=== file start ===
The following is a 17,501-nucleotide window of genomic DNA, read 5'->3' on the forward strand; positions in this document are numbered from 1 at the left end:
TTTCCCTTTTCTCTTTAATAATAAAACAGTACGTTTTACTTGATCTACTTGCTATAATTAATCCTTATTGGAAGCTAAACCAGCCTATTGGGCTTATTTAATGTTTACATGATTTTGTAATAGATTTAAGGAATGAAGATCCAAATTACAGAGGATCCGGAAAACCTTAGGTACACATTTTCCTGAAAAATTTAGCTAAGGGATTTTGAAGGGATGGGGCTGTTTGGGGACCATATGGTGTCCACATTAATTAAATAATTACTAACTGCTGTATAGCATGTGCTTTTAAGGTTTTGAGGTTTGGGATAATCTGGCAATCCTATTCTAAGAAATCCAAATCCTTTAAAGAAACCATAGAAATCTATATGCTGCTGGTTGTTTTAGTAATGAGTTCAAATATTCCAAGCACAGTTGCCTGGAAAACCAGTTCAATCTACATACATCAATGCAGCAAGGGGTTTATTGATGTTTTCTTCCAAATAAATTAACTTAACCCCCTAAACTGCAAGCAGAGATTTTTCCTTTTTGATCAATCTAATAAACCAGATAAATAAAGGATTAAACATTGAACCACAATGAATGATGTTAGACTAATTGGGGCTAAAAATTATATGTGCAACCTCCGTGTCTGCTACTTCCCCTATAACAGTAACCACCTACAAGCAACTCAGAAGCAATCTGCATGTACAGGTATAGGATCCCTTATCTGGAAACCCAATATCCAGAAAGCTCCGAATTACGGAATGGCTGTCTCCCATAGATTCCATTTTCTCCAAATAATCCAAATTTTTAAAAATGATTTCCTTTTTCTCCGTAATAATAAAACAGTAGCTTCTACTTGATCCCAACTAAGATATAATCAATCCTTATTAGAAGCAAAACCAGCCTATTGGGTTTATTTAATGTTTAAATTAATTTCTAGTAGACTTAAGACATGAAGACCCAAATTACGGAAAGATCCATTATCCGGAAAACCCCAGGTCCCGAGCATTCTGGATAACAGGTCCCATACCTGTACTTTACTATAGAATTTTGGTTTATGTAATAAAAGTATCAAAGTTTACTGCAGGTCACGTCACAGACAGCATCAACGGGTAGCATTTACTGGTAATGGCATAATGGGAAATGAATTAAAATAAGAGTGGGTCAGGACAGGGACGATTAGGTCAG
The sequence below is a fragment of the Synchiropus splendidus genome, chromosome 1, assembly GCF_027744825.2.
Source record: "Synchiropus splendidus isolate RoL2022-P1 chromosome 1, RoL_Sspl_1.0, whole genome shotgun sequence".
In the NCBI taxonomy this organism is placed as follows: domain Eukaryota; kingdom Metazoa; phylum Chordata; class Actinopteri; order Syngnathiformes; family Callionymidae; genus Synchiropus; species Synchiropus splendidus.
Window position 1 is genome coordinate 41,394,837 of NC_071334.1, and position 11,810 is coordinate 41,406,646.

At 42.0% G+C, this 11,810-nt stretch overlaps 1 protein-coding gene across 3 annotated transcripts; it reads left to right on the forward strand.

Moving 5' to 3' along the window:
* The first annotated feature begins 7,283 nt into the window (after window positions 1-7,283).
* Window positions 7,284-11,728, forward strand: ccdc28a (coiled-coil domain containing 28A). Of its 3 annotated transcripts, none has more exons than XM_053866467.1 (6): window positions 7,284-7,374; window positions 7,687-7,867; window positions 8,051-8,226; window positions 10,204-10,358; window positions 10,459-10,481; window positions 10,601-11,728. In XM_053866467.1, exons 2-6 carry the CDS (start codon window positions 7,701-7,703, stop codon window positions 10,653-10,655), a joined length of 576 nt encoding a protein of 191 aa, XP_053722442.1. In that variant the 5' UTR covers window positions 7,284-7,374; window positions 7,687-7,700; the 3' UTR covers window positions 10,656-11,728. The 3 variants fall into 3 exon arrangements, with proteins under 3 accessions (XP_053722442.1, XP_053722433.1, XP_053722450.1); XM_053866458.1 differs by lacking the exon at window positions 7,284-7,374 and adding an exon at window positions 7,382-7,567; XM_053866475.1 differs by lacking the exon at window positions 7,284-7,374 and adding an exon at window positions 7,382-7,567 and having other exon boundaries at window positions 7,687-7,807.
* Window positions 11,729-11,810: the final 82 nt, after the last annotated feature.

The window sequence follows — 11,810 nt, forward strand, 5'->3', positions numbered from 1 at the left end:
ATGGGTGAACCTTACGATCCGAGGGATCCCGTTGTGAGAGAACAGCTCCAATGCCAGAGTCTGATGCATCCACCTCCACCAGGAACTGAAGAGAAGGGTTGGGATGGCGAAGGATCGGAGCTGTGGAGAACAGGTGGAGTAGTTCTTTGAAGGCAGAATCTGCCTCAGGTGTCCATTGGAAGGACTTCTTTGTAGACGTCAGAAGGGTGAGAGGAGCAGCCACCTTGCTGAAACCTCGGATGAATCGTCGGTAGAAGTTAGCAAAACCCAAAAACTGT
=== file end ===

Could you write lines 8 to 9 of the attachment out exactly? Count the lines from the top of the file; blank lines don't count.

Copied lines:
Moving 5' to 3' along the window:
* The first annotated feature begins 7,283 nt into the window (after window positions 1-7,283).